Are you just a physical entity, ultimately reducible to the physical entity known as your brain? Is that organ—a bundle of neurons weighing about three pounds—the source of all your thoughts, feelings, and any illusion you may have of a “soul” or a “spirit”?
I recently finished reading a 600-plus-page book by a group of academic psychiatrists, psychologists, and philosophers, called Irreducible Mind, that argues exactly the opposite. The book presents a huge body of evidence from scientific studies of psychokinesis, split personalities, psychic healing, near-death experiences, and other phenomena that seems to constitute powerful proof that, while the mind and the brain obviously interact, the former is not reducible to the latter and there are circumstances where consciousness clearly exists and functions independently of the brain.
Irreducible Mind is a subversive endeavor, swimming against the tide of about a century of scientific reductionism (though not, it should be stressed, in quantum physics) that says all phenomena, including your most delicate or exalted sentiments, are ultimately physical. The book has definitely had some impact; googling the title gets almost two million results, and though published back in 2007 it keeps selling well on Amazon.
One of the coauthors is Bruce Greyson, a professor of psychiatry at the University of Virginia and leading researcher of near-death experiences. A few months ago a video surfaced of a lecture Greyson gave in India in 2011. It’s about an hour long, fascinating, and seems to point to even more dramatic findings since Irreducible Mind was published seven years ago.
Greyson presents four lines of evidence for the mind as an independent entity, which I’ve taken the trouble to summarize, and they could be an eye-opener. First he gives this caveat:
The evidence that I’m going to discuss…is derived entirely from scientific research. But I do not want to give you the impression that this evidence is…accepted by Western scientists. In fact, most Western scientists are completely unaware that this evidence even exists.
1. Lucidity in the last moments
A person has a disorder such as a brain tumor or Alzheimer’s. Mental functioning declines severely, and the person eventually dies. Isn’t that proof that the brain determines consciousness?
It might be, except that there have been numerous cases over the past 250 years in which people with such disorders regained full, lucid mental functioning in the last minutes, hours, or even days before death, including full awareness of their own and others’ identity. It has happened, Greyson says, in cases where the person’s brain had “deteriorated to an irreversible degree” according to evidence from brain scans and autopsies.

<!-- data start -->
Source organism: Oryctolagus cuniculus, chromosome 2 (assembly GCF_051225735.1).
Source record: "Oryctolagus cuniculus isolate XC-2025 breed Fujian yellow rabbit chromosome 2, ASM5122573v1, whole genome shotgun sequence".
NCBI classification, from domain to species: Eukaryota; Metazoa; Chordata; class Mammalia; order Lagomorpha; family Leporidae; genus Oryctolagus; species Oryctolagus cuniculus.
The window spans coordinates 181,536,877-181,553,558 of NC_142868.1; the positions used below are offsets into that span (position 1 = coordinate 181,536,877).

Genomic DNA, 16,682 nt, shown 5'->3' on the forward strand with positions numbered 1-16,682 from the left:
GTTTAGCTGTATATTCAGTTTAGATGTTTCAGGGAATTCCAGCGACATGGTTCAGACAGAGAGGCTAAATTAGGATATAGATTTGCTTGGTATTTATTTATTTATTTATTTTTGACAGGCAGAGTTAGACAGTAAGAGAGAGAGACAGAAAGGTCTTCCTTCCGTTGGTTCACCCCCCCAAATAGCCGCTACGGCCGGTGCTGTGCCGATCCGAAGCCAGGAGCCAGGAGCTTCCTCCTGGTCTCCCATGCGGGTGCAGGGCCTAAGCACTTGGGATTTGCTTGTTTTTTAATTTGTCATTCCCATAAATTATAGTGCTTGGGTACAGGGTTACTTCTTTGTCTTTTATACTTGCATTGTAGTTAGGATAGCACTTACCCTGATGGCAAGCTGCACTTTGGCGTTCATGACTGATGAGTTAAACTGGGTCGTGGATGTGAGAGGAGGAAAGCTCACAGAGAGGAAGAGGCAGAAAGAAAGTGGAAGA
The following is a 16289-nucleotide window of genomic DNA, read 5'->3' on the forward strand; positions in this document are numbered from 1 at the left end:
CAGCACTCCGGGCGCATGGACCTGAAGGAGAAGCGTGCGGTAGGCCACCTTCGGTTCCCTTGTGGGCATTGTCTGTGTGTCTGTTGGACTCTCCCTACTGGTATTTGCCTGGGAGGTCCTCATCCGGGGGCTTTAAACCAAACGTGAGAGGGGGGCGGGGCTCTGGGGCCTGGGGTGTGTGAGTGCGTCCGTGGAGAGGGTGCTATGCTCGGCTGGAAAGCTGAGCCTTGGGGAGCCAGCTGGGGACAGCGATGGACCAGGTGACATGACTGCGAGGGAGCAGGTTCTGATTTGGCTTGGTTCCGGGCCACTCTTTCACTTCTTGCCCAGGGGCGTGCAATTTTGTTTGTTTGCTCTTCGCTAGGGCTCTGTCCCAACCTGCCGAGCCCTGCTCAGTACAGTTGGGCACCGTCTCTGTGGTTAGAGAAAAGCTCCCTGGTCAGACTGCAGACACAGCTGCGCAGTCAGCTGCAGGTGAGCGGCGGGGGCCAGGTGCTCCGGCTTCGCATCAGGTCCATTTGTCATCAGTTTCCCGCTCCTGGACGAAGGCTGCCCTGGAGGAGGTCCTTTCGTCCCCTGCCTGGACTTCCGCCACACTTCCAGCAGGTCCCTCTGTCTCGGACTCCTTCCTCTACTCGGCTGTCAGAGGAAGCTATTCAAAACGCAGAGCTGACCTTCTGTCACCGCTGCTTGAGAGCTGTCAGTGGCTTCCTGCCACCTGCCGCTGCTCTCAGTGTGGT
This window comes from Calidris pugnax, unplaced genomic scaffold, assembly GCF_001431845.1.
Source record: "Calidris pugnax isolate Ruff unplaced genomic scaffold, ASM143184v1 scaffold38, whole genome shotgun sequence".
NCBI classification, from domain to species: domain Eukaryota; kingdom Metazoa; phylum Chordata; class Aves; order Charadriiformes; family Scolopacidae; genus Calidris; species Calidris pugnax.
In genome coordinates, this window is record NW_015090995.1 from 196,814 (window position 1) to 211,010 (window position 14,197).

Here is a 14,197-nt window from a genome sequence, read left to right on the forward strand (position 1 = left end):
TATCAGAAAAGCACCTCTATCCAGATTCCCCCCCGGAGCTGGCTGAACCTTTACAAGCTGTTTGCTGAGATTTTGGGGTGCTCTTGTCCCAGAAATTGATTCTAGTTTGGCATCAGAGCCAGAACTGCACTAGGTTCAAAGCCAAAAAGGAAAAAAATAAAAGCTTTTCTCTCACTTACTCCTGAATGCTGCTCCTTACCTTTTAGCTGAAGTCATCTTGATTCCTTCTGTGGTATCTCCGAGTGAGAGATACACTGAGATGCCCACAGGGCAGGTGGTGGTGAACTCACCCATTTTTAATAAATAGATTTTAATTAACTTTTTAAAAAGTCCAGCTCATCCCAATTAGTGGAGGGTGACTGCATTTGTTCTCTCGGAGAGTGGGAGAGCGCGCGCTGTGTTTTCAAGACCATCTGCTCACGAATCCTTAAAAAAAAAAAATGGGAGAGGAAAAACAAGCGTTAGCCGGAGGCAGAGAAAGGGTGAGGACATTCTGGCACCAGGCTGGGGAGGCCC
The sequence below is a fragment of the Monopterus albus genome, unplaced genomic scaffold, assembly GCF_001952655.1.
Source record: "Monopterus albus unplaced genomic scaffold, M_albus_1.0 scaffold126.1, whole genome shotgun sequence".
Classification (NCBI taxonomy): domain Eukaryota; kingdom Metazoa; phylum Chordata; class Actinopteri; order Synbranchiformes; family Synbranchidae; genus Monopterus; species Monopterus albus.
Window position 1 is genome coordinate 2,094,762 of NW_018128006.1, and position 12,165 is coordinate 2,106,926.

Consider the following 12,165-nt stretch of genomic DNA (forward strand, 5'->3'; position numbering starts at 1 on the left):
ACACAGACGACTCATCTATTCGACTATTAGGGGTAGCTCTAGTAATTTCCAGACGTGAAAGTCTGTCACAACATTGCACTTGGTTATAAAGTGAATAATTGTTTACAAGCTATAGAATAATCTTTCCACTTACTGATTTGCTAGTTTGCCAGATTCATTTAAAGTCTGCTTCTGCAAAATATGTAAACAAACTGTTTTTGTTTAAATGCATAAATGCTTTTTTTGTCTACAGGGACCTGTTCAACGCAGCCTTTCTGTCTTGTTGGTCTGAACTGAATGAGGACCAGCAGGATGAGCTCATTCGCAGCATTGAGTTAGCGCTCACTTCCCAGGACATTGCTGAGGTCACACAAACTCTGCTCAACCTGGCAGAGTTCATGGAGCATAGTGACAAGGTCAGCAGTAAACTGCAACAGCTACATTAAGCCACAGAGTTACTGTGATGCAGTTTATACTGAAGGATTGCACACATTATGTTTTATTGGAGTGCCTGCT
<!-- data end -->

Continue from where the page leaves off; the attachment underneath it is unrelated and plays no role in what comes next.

Greyson says that, while such cases are rare, 83 of them have been mentioned in the Western medical literature. He cites examples of the phenomenon, including one reported by a psychologist in Iceland about an 81-year-old woman with Alzheimer’s. The woman had
been demented for a long time and was living in a nursing home. Her family took turns visiting her even though she didn’t recognize them and hadn’t spoken to them for a year. On one occasion, her son Leiter [?] was sitting at her bedside, working on a crossword puzzle. Suddenly she looked up at him. She looked at him directly in the face and said, “My son Leiter, I’m going to recite a verse for you.” She then recited a poem clearly and loudly. She then lay back on her pillow and remained quiet until she died.
Greyson goes on to say that there
is no known physiological mechanism for this phenomenon. It is indeed rare, but the fact that it happens at all has no explanation in terms of how the brain functions. …. It is as if the damaged brain prevents the person from thinking and communicating, but then as the brain finally begins to die, consciousness is released from [its] grasp….
2. Advanced mind, minimal brain
Stranger still, there are people walking around who have full, normal mental functioning—sometimes even on a high intellectual level—while not having much of a brain.
Greyson starts with a case published in 2007 where a young girl
underwent surgery after she was injured and knocked unconscious in an automobile accident. An X-ray of her head just before surgery revealed that she had no cerebral cortex at all; she had just a brain stem inside her skull. And when the surgeon opened up her skull to operate, that is exactly what he found: just a brain stem with no cerebral cortex.
Greyson goes on to explain that the brain stem cannot perform “higher cognitive functions like thinking, perceiving, making decisions, and so on.” That can only be done in the cerebral cortex—which this young girl now lacked. And yet, even though she “should have been completely unable to formulate any thought of any kind,” she was actually a high school honors student and was accepted by Smith College.
John Lorber was a British neurologist who specialized in children with hydrocephalus, known as water on the brain. The condition, Greyson says,
usually lead[s] to blindness, seizures, mental retardation, paralysis, and if it’s not treated, to death. However, Lorber described dozens of children, and eventually some adults, who had severe hydrocephalus but seemed to lead normal lives. In fact, in a sample of children in whom the cerebral spinal fluid filled up 95% of their skull, leaving virtually no space for any brain tissue, half of them had IQs greater than 100.
Thirty years ago an article on Lorber’s work was published in the prestigious journal Science with the title—hyperbolic, but not completely—“Is Your Brain Really Necessary?”